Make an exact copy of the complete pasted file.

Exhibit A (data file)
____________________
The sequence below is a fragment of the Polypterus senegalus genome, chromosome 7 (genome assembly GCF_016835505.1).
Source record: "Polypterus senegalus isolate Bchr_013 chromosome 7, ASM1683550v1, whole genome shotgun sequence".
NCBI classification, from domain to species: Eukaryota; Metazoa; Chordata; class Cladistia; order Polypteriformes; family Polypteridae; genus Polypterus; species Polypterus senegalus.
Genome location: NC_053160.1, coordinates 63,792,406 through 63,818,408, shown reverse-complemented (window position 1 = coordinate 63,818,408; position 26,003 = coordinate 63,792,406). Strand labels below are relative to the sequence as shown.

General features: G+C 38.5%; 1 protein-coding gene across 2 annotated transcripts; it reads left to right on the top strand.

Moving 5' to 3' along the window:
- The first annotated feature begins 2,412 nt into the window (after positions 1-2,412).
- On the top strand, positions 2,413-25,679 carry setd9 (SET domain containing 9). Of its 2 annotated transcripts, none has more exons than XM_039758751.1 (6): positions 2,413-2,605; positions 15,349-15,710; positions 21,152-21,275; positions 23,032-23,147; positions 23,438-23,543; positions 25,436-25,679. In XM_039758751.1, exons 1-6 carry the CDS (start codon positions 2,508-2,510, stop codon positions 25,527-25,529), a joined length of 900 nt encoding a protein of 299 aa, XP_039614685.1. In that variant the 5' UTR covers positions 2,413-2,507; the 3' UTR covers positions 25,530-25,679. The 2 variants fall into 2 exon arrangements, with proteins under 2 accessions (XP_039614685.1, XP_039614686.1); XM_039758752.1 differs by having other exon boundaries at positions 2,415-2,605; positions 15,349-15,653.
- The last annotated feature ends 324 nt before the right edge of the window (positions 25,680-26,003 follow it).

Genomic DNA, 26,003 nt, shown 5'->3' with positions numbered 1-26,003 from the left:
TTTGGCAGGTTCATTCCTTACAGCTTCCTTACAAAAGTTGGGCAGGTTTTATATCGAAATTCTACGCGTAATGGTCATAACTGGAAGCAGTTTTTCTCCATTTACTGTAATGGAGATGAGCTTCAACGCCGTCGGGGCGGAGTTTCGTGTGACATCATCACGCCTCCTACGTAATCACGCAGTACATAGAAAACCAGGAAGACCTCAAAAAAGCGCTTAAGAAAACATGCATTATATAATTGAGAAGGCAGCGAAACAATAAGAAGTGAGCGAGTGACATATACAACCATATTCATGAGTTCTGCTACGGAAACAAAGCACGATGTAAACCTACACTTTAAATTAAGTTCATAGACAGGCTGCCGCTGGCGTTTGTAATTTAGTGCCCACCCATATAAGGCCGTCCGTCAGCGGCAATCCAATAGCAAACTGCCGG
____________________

The sequence below is a fragment of the Polypterus senegalus genome, chromosome 7 (genome assembly GCF_016835505.1).
Source record: "Polypterus senegalus isolate Bchr_013 chromosome 7, ASM1683550v1, whole genome shotgun sequence".
NCBI classification, from domain to species: Eukaryota; Metazoa; Chordata; class Cladistia; order Polypteriformes; family Polypteridae; genus Polypterus; species Polypterus senegalus.
Genome location: NC_053160.1, coordinates 63,792,406 through 63,818,408, shown reverse-complemented (window position 1 = coordinate 63,818,408; position 26,003 = coordinate 63,792,406). Strand labels below are relative to the sequence as shown.

General features: G+C 38.5%; 1 protein-coding gene across 2 annotated transcripts; it reads left to right on the top strand.

Moving 5' to 3' along the window:
- The first annotated feature begins 2,412 nt into the window (after positions 1-2,412).
- On the top strand, positions 2,413-25,679 carry setd9 (SET domain containing 9). Of its 2 annotated transcripts, none has more exons than XM_039758751.1 (6): positions 2,413-2,605; positions 15,349-15,710; positions 21,152-21,275; positions 23,032-23,147; positions 23,438-23,543; positions 25,436-25,679. In XM_039758751.1, exons 1-6 carry the CDS (start codon positions 2,508-2,510, stop codon positions 25,527-25,529), a joined length of 900 nt encoding a protein of 299 aa, XP_039614685.1. In that variant the 5' UTR covers positions 2,413-2,507; the 3' UTR covers positions 25,530-25,679. The 2 variants fall into 2 exon arrangements, with proteins under 2 accessions (XP_039614685.1, XP_039614686.1); XM_039758752.1 differs by having other exon boundaries at positions 2,415-2,605; positions 15,349-15,653.
- The last annotated feature ends 324 nt before the right edge of the window (positions 25,680-26,003 follow it).

Genomic DNA, 26,003 nt, shown 5'->3' with positions numbered 1-26,003 from the left:
TTTGGCAGGTTCATTCCTTACAGCTTCCTTACAAAAGTTGGGCAGGTTTTATATCGAAATTCTACGCGTAATGGTCATAACTGGAAGCAGTTTTTCTCCATTTACTGTAATGGAGATGAGCTTCAACGCCGTCGGGGCGGAGTTTCGTGTGACATCATCACGCCTCCTACGTAATCACGCAGTACATAGAAAACCAGGAAGACCTCAAAAAAGCGCTTAAGAAAACATGCATTATATAATTGAGAAGGCAGCGAAACAATAAGAAGTGAGCGAGTGACATATACAACCATATTCATGAGTTCTGCTACGGAAACAAAGCACGATGTAAACCTACACTTTAAATTAAGTTCATAGACAGGCTGCCGCTGGCGTTTGTAATTTAGTGCCCACCCATATAAGGCCGTCCGTCAGCGGCAATCCAATAGCAAACTGCCGG